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A swing and a hit for Wicket 8

Apache Wicket 8: Write less, achieve more with this Java framework

Jane Elizabeth
Wicket 8
© Shutterstock / wavebreakmedia

It’s been a while since we last checked in on Apache Wicket, but news this week shows Wicket 8 is finally here. What’s new about this serverside Java framework? Java 8 support, Lambdas, and more!

Wicket is an open source, component oriented, Java web application framework with over a decade of experience. So, it’s exciting to see a new update from the Wicket team. What’s new in Wicket 8? No rewrites necessary, just the ability to write less and do more.

Wicket 8

Previously, developers could use Java 8 and above for their projects. But now, Wicket 8 has full and complete support for all Java 8 idioms, meaning developers can use lambda expressions wherever they want. The current API fully supports all of the idioms and types you know and love from Java 8, and it’s the minimum requirement for all Wicket projects.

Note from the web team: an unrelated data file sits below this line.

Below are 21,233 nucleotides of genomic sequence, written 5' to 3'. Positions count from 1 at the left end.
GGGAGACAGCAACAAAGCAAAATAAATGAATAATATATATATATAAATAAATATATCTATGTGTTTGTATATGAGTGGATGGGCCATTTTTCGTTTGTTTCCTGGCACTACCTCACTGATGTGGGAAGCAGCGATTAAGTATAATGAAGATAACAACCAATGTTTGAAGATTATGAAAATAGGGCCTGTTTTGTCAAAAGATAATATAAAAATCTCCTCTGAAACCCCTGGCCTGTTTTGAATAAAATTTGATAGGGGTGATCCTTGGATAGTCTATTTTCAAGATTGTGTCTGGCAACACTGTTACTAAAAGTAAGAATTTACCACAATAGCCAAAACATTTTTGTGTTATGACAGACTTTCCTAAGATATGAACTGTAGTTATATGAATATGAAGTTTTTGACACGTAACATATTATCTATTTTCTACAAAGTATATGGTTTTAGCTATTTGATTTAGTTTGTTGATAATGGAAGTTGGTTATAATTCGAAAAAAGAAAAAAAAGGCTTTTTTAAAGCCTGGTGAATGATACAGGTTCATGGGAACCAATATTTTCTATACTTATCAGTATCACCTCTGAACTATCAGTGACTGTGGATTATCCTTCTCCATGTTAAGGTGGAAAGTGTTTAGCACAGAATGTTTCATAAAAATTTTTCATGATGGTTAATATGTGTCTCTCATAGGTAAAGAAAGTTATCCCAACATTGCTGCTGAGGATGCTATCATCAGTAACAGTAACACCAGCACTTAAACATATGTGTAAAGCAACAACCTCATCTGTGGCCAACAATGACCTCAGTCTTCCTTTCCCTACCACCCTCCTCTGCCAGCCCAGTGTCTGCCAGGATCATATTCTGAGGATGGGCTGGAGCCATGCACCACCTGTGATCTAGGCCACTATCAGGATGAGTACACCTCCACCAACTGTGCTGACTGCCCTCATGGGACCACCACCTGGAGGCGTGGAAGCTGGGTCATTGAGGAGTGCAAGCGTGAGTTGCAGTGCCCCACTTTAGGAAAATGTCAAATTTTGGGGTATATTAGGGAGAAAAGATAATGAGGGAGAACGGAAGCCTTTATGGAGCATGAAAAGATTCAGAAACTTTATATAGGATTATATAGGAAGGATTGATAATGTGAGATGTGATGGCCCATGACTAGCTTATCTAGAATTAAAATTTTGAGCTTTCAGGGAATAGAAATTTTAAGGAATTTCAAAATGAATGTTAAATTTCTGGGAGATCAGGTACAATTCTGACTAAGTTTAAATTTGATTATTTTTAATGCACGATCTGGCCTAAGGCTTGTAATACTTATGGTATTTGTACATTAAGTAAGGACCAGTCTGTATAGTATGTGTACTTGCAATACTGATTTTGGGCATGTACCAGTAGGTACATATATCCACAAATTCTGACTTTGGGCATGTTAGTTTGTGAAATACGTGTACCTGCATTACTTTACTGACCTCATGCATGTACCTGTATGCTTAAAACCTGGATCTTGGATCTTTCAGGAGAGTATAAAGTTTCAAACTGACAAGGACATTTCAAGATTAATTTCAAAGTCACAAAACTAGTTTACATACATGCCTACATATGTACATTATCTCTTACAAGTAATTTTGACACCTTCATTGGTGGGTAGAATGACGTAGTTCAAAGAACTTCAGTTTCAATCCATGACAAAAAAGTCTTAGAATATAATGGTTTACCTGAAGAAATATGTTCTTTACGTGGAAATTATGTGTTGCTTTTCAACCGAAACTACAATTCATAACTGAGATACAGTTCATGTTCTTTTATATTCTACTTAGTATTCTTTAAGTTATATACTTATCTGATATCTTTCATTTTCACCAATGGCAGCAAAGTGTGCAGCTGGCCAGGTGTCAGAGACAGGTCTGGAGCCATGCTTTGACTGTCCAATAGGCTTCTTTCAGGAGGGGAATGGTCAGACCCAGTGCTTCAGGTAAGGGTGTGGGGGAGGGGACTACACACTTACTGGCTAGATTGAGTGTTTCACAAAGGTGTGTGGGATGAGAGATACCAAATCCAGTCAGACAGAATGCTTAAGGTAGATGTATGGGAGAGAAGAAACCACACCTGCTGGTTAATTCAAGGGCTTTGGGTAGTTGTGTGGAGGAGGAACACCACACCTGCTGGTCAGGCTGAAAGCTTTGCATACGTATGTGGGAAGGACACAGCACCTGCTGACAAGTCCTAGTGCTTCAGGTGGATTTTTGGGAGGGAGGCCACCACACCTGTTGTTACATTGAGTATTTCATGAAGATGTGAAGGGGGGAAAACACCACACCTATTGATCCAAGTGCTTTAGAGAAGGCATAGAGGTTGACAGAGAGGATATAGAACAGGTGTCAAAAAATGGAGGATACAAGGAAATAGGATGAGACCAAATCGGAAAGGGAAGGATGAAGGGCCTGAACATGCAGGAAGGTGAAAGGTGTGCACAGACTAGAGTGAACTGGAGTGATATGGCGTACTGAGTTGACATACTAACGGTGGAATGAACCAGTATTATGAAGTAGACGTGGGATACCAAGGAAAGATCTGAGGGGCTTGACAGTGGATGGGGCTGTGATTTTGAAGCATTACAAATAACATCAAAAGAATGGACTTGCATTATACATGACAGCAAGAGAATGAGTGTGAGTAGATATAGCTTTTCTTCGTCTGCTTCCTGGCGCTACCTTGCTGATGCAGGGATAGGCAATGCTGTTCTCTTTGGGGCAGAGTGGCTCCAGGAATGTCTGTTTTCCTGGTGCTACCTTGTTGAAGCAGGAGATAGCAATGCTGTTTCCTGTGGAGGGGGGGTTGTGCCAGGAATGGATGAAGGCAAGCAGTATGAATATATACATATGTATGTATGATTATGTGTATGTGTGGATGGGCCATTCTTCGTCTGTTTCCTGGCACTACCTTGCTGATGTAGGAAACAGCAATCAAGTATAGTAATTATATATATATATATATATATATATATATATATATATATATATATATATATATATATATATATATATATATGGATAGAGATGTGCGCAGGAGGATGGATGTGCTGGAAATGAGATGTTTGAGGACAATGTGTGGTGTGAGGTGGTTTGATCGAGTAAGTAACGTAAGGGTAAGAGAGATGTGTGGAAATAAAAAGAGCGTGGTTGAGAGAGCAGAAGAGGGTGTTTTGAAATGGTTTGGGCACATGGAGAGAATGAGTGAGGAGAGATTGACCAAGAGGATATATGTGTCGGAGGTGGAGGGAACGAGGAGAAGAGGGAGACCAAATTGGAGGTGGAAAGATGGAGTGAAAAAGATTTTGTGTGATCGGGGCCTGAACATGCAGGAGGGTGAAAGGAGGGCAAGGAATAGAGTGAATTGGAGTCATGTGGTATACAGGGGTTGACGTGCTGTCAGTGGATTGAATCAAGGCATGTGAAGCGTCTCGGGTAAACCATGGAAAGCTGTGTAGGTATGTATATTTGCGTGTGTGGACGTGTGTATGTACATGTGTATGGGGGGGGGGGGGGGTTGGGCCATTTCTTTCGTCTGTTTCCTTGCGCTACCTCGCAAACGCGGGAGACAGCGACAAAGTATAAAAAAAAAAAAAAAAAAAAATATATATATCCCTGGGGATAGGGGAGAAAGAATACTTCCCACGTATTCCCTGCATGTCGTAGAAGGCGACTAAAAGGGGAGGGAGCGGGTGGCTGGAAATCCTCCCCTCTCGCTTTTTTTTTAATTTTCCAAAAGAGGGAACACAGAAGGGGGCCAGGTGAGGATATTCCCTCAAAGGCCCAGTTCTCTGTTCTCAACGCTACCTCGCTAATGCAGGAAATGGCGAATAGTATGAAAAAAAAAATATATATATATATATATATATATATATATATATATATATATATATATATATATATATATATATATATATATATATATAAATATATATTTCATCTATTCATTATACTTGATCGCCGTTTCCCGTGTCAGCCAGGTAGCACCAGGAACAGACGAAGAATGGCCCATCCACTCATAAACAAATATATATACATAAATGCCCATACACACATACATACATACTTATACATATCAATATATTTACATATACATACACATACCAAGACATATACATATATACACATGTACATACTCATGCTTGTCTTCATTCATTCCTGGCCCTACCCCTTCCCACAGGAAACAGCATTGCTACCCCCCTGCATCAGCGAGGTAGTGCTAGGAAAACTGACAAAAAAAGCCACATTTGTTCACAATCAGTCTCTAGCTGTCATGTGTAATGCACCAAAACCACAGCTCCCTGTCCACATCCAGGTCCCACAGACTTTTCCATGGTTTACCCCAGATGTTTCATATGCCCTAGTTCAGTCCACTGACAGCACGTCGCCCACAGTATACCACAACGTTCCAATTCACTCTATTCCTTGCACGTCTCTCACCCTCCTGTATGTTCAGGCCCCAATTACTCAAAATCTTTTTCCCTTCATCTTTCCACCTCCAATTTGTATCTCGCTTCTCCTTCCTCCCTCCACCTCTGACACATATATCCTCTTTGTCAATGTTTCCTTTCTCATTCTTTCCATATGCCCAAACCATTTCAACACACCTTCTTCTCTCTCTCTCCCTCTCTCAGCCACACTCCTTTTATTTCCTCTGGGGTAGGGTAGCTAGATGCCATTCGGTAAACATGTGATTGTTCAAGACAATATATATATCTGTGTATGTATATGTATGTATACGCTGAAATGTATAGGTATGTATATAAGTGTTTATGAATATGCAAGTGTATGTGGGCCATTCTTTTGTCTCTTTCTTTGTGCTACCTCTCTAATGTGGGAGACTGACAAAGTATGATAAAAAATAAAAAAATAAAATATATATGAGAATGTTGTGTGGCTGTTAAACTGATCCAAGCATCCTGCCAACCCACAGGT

Of course, this means lambdas! Despite any performance or memory usage issues, lambdas are a can’t miss feature for Java. Subclassing is still the primary extension mechanism for Wicket components.

However, factories for lambdas have been provided for various forms of models, like databinding, and behaviors, like adaptors for components. Wicket uses models as the databinding method. Every data-aware component is able to take a model implementation and use it to retrieve and store data. Now, developers can use lambdas wherever they can use models.

Java 8’s Optional type is allowed in Wicket 8, specifically for places in your API where things can be null. In Wicket 8, it’s used to clarify the API. Since this is modified from the original usage in Java 8, you may run into compile errors if you use optional type and migrate to Wicket 8.

Wicket 8 also provides support for the new ways to handles dates and times in Java 8, no matter what format.

SEE MORE: Technology trends 2018: Here are the top frameworks

Get Wicket 8

If you’ve already got Wicket and you want to migrate to the latest version, Apache has offered a migration guide here. It is also available through Apache Maven and the source download is here.

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Author
Jane Elizabeth
Jane Elizabeth is an assistant editor for JAXenter.com.

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